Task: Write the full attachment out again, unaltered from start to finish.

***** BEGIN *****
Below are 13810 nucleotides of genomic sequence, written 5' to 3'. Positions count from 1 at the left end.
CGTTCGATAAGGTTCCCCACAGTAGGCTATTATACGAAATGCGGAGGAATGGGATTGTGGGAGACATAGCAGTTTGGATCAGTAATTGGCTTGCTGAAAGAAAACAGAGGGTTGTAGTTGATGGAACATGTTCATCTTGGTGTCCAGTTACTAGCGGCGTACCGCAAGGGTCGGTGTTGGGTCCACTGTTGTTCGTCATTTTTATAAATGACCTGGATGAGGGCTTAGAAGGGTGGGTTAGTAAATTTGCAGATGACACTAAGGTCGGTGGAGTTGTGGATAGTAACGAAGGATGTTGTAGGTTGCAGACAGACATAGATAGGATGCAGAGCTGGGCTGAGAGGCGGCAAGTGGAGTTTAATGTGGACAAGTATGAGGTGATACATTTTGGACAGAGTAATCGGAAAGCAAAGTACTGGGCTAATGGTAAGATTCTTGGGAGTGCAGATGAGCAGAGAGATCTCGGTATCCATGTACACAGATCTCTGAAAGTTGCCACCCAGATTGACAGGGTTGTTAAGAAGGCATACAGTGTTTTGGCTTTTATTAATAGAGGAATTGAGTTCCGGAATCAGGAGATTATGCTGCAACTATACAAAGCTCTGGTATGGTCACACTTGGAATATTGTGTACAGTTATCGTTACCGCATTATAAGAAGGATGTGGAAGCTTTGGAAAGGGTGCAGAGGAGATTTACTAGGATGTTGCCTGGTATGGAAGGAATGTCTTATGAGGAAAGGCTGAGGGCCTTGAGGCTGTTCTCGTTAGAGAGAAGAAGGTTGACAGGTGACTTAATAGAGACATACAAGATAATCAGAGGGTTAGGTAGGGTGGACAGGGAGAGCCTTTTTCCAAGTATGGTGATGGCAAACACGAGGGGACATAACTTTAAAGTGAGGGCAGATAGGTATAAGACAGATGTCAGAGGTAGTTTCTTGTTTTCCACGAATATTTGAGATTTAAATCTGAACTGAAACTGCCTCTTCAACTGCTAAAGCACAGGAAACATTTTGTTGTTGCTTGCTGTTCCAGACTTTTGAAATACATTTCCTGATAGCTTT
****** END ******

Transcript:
Below are 13810 nucleotides of genomic sequence, written 5' to 3'. Positions count from 1 at the left end.
CGTTCGATAAGGTTCCCCACAGTAGGCTATTATACGAAATGCGGAGGAATGGGATTGTGGGAGACATAGCAGTTTGGATCAGTAATTGGCTTGCTGAAAGAAAACAGAGGGTTGTAGTTGATGGAACATGTTCATCTTGGTGTCCAGTTACTAGCGGCGTACCGCAAGGGTCGGTGTTGGGTCCACTGTTGTTCGTCATTTTTATAAATGACCTGGATGAGGGCTTAGAAGGGTGGGTTAGTAAATTTGCAGATGACACTAAGGTCGGTGGAGTTGTGGATAGTAACGAAGGATGTTGTAGGTTGCAGACAGACATAGATAGGATGCAGAGCTGGGCTGAGAGGCGGCAAGTGGAGTTTAATGTGGACAAGTATGAGGTGATACATTTTGGACAGAGTAATCGGAAAGCAAAGTACTGGGCTAATGGTAAGATTCTTGGGAGTGCAGATGAGCAGAGAGATCTCGGTATCCATGTACACAGATCTCTGAAAGTTGCCACCCAGATTGACAGGGTTGTTAAGAAGGCATACAGTGTTTTGGCTTTTATTAATAGAGGAATTGAGTTCCGGAATCAGGAGATTATGCTGCAACTATACAAAGCTCTGGTATGGTCACACTTGGAATATTGTGTACAGTTATCGTTACCGCATTATAAGAAGGATGTGGAAGCTTTGGAAAGGGTGCAGAGGAGATTTACTAGGATGTTGCCTGGTATGGAAGGAATGTCTTATGAGGAAAGGCTGAGGGCCTTGAGGCTGTTCTCGTTAGAGAGAAGAAGGTTGACAGGTGACTTAATAGAGACATACAAGATAATCAGAGGGTTAGGTAGGGTGGACAGGGAGAGCCTTTTTCCAAGTATGGTGATGGCAAACACGAGGGGACATAACTTTAAAGTGAGGGCAGATAGGTATAAGACAGATGTCAGAGGTAGTTTCTTGTTTTCCACGAATATTTGAGATTTAAATCTGAACTGAAACTGCCTCTTCAACTGCTAAAGCACAGGAAACATTTTGTTGTTGCTTGCTGTTCCAGACTTTTGAAATACATTTCCTGATAGCTTT